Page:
TGIF at the 'Astralian'
Sydney, NSW, Saturday 3 December 2005
Yesterday we landed at the airport late in the afternoon, and as usual, we spent a fair amount of time going through immigration, getting our luggage and finding affordable ground transportation. Then we zigzagged to and through the city, depositing other passengers at various prestigious hotels, before the driver decided to find the unique residence we had chosen for the next four nights. Weeks before we left home, Jeri had studied the Sydney accommodation web site, and had picked the Australian Heritage Hotel, a small, somewhat modernized 19th Century hotel in the oldest part of Sydney, known as ‘The Rocks’. This charming remnant of early Australia is now sandwiched between the on-ramp of the giant harbor bridge and Sydney Cove. It is hard to get to, and the shuttle driver got hopelessly stuck in traffic. Finally, well after dark we found Cumberland Street, where the hotel was supposed to be. I had no idea what to look for, and saw no numbers on any of the buildings, but Jeri, who had seen a picture of our hotel in a guide book, spotted its unique gable as we drove past it. I had not given it a second look, because it was the center of a giant street party. There were at least three hundred revelers celebrating TGIF on the sidewalk and even on the street in front of both sides of the corner building; we soon found out, there were at least another hundred inside, all guzzling beer and eating pizza.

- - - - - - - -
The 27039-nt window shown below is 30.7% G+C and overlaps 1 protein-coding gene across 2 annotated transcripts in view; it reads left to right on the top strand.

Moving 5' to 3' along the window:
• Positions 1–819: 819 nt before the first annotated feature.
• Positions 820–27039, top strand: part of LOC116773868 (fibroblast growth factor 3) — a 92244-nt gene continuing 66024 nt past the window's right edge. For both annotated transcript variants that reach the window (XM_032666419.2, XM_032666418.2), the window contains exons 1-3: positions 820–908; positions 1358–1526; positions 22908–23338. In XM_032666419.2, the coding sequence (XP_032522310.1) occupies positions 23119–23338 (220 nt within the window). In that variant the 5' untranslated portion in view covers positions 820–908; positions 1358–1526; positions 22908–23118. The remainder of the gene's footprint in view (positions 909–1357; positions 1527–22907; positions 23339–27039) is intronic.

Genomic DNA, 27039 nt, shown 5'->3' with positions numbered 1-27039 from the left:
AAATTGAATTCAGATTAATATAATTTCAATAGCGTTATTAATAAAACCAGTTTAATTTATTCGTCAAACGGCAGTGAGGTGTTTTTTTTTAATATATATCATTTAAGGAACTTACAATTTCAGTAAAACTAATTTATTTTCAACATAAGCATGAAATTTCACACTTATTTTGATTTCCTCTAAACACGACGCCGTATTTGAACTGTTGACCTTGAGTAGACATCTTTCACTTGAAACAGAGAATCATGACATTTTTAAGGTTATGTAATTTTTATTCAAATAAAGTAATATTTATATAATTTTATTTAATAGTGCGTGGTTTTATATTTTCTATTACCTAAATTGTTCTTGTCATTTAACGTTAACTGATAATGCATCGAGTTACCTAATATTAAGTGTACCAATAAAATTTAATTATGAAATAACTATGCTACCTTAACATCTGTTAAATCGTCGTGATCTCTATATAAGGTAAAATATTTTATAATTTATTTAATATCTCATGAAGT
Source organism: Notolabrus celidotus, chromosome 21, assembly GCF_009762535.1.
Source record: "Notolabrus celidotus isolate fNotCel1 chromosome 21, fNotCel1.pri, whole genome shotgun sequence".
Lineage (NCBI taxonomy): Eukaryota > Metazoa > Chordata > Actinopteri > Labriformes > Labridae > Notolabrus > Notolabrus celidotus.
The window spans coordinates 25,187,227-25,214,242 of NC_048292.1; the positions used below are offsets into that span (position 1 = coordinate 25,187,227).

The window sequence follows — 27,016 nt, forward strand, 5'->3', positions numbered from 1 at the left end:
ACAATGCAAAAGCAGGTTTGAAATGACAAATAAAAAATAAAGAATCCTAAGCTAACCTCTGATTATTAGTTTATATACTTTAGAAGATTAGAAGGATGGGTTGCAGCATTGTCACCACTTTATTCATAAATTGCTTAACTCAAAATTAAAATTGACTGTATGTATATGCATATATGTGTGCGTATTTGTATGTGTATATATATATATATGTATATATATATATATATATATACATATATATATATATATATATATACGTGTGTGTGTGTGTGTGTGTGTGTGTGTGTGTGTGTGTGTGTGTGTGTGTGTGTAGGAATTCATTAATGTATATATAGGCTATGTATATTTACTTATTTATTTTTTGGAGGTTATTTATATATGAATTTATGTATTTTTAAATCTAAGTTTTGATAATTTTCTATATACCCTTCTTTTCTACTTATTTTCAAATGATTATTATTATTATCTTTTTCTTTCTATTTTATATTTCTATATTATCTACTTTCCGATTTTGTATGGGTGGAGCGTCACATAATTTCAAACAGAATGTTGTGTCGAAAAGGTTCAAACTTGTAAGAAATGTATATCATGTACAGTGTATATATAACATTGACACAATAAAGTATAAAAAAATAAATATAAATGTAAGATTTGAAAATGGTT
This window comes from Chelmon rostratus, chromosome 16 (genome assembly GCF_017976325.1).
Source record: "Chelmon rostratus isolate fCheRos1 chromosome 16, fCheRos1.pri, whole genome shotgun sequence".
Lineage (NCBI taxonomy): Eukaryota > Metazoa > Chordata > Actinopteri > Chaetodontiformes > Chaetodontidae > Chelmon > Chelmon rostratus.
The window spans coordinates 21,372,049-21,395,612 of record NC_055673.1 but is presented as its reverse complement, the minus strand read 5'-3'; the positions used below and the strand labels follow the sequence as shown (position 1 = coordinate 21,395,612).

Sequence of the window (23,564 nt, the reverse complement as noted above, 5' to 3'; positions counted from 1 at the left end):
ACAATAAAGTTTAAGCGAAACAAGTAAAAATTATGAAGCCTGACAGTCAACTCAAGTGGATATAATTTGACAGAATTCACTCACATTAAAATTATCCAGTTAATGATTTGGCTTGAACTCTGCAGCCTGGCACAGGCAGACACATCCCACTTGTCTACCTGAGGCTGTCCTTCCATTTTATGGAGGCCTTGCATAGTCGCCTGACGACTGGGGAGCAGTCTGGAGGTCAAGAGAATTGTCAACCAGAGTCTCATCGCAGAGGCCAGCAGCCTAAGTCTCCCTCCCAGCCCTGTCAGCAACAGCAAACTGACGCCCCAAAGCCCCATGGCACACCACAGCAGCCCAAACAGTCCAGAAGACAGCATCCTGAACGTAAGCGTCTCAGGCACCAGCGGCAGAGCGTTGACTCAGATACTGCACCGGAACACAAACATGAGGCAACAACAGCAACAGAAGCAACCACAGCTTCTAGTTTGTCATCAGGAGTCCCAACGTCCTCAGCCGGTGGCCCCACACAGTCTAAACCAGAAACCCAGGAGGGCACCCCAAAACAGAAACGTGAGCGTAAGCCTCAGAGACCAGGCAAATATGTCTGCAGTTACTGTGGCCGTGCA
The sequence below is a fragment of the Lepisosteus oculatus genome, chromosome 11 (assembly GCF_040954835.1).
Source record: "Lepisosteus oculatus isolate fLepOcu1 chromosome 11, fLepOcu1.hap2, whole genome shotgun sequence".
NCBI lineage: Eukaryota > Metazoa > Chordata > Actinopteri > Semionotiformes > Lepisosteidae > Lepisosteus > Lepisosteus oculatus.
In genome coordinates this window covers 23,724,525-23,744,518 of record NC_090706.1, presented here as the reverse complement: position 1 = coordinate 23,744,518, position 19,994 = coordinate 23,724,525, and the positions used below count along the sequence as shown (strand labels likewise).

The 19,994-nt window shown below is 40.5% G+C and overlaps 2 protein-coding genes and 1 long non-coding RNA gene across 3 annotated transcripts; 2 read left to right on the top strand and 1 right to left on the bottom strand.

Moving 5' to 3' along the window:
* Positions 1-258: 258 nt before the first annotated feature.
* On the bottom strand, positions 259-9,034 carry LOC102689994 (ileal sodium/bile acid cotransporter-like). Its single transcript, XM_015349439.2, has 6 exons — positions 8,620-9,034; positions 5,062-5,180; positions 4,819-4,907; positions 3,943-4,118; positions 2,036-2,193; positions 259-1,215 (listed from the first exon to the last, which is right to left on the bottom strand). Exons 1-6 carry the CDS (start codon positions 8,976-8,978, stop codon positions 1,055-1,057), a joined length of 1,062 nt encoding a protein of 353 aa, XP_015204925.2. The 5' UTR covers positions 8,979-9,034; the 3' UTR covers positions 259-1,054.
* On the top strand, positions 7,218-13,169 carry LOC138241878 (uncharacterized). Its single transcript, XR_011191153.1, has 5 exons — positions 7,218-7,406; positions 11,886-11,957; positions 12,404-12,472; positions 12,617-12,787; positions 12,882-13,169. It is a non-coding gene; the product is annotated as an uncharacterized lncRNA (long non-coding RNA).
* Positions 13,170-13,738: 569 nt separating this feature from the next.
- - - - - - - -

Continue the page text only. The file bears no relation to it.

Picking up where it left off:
There we stood, with our bags, in the middle of the street, wondering how we were to get through the throng of partying Australians to the check-in, and then beyond that, to our room. Fortunately a waiter spotted us and communicated his observation to the proprietor, who found us and guided us through the crowd to his desk and to the less chaotic upper floor, where we found our room with its windows opening right above the street party. As with all crowds, everyone was shouting instead of talking, and due to the general rambunctious behavior typical of such crowds, there was a lot of other noise as well. Despite being exhausted after a ten-hour flight and hauling our luggage around, the chance of our sleeping through the din of the gathering below was pretty well nil. So, we decided that the best strategy was simply to join the party. We squeezed into the lower bar room, and pushed ourselves onto an already crowded bench with our beer and pizza. I started a staccato conversation with a man beside me, and when I mentioned Canada, he turned to his girlfriend and said something to her. She leaned over to me and asked “WHERE IN CANADA?”. When I shouted “KINGSTON – ONTARIO”, she broke into shrieks of delight. It turned out that she had spent a year at Queen’s studying law. After an hour of more beer and pizza and Kingston/Queen’s stories, the crowd started to thin, our new friends left, and we staggered up to our room and the lights went out on our first day in Australia.
For the next three days, we did museums, the botanical garden, ferry rides, lunch with Alan Keast, the aquarium, miscellaneous shopping and we walked miles to see Sydney features of all sorts, but sharing that first ‘Sydney moment’ with the weekly crowd, having TGIF at the Australian is a highlight we will always remember.